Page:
Tutorial :finding a function name and counting its LOC



Question:

So you know off the bat, this is a project I've been assigned. I'm not looking for an answer in code, but more a direction.

What I've been told to do is go through a file and count the actual lines of code while at the same time recording the function names and individual lines of code for the functions. The problem I am having is determining a way when reading from the file to determine if the line is the start of a function.

So far, I can only think of maybe having a string array of data types (int, double, char, etc), search for that in the line and then search for the parenthesis, and then search for the absence of the semicolon (so i know it isn't just the declaration of the function).

So my question is, is this how I should go about this, or are there other methods in which you would recommend?

The code in which I will be counting will be in C++.


Solution:1

Three approaches come to mind.

  1. Use regular expressions. This is fairly similar to what you're thinking of. Look for lines that look like function definitions. This is fairly quick to do, but can go wrong in many ways.

    char *s = "int main() {"  

    is not a function definition, but sure looks like one.

    char  * /* eh? */  s  (  int /* comment? // */ a  )  // hello, world /* of confusion  {  

    is a function definition, but doesn't look like one.

    Good: quick to write, can work even in the face of syntax errors; bad: can easily misfire on things that look like (or fail to look like) the "normal" case.

    Variant: First run the code through, e.g., GNU indent. This will take care of some (but not all) of the misfires.

  2. Use a proper lexer and parser. This is a much more thorough approach, but you may be able to re-use an open source lexer/parsed (e.g., from gcc).

    Good: Will be 100% accurate (will never misfire). Bad: One missing semicolon and it spews errors.

  3. See if your compiler has some debug output that might help. This is a variant of (2), but using your compiler's lexer/parser instead of your own.


Solution:2

Your idea can work in 99% (or more) of the cases. Only a real C++ compiler can do 100%, in which case I'd compile in debug mode (g++ -S prog.cpp), and get the function names and line numbers from the debug information of the assembly output (prog.s).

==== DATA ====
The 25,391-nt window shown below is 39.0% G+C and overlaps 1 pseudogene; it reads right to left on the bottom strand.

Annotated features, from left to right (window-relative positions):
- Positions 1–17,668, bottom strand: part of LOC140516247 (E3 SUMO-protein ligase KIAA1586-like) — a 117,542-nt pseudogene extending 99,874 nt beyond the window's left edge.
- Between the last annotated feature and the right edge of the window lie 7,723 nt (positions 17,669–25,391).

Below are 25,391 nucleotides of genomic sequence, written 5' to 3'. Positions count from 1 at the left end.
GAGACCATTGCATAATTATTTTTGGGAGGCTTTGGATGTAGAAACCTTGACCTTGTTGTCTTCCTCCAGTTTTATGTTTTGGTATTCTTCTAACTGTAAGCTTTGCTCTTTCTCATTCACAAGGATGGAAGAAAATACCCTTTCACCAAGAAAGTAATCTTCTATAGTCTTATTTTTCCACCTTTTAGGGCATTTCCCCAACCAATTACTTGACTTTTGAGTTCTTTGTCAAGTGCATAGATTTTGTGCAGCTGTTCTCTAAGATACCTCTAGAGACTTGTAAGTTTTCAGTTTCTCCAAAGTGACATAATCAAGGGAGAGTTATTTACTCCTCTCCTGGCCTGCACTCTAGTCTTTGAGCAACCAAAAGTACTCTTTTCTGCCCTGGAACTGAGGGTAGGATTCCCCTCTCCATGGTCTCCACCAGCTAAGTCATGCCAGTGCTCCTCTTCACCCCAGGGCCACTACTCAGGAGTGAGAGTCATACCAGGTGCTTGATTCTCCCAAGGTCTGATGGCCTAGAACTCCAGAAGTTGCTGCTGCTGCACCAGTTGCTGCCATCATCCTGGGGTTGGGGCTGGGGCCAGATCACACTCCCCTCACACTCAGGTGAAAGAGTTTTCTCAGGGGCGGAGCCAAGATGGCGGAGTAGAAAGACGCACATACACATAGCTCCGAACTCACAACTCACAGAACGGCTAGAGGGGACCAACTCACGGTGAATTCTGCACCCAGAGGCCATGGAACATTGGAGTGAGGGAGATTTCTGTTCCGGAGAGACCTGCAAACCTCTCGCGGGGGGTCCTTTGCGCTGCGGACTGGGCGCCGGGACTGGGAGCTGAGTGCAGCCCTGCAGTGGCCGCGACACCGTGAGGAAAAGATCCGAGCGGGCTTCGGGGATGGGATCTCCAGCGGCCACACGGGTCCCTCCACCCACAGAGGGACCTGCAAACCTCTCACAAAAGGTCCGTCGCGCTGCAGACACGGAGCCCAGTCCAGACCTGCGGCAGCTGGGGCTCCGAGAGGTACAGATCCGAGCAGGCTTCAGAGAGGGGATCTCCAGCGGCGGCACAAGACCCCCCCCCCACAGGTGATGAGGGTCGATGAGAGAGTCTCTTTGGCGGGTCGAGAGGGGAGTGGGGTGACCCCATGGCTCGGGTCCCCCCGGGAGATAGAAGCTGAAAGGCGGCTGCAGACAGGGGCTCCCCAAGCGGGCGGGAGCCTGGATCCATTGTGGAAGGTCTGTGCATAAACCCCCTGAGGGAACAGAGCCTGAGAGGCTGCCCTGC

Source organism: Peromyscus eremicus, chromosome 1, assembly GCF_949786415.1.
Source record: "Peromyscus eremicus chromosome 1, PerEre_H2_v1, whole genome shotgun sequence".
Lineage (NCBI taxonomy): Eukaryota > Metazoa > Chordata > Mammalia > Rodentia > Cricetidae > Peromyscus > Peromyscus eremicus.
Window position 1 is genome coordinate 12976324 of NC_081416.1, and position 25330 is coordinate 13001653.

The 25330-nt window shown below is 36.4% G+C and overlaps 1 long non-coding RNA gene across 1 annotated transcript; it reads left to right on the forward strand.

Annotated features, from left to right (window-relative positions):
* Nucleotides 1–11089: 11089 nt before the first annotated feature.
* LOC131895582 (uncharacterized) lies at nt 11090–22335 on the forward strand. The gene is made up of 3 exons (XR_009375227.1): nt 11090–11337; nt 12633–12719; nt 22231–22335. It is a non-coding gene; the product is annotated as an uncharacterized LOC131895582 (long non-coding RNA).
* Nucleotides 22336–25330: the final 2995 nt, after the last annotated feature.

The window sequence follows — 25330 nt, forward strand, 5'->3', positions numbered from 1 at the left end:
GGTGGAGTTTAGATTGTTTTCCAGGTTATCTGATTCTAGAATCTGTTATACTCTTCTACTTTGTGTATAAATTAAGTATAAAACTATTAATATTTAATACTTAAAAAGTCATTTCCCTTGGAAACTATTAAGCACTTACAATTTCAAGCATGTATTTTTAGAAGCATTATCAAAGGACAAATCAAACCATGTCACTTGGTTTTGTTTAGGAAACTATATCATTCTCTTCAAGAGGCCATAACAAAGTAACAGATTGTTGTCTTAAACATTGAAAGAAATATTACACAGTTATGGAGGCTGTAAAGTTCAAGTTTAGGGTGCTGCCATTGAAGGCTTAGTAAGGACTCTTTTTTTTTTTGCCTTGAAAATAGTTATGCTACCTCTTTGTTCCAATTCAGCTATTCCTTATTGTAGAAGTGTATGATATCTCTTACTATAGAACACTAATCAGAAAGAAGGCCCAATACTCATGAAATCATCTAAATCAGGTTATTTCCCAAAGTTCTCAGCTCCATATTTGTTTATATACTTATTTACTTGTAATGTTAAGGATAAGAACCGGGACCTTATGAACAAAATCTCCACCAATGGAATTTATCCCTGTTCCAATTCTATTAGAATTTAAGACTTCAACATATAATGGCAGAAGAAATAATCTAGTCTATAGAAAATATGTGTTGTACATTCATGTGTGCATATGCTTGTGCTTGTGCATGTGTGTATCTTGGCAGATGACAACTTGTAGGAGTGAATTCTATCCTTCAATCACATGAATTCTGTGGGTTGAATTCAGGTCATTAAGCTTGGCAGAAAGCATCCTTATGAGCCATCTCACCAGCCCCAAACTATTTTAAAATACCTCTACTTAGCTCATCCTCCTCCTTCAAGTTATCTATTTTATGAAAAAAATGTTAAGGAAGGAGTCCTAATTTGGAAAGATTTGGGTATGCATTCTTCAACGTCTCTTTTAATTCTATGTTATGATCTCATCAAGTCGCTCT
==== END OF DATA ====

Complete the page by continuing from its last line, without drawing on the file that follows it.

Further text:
My thoughts for the 99% solution:

  • Ignore comments and strings.
  • Document that you ignore preprocessor directives (#include, #define, #if).
  • Anything between a toplevel { and } is a function body, except after typedef, class, struct, union, namespace and enum.
  • If you have a class, struct or union, you should be looking for method bodies inside it.
  • The function name is sometimes tricky to find, e.g. in long(*)(char) f(int); .
  • Make sure your parser works with template functions and template classes.


Solution:3

For recording function names I use PCRE and the regex

"(?<=[\\s:~])(\\w+)\\s*\\([\\w\\s,<>\\[\\].=&':/*]*?\\)\\s*(const)?\\s*{"  

and then filter out names like "if", "while", "do", "for", "switch". Note that the function name is (\w+), group 1.
Of course it's not a perfect solution but a good one.


Solution:4

I feel manually doing the parsing is going to be a quite a difficult task. I would probably use a existing tool such as RSM redirect the output to a csv file (assuming you are on windows) and then parse the csv file to gather the required information.


Solution:5

Find a decent SLOC count program, eg, SLOCCounter. Not only can you count SLOC, but you have something against which to compare your results. (Update: here's a long list of them.)

Interestingly, the number of non-comment semicolons in a C/C++ program is a decent SLOC count.


Solution:6

How about writing a shell script to do this? An AWK program perhaps.


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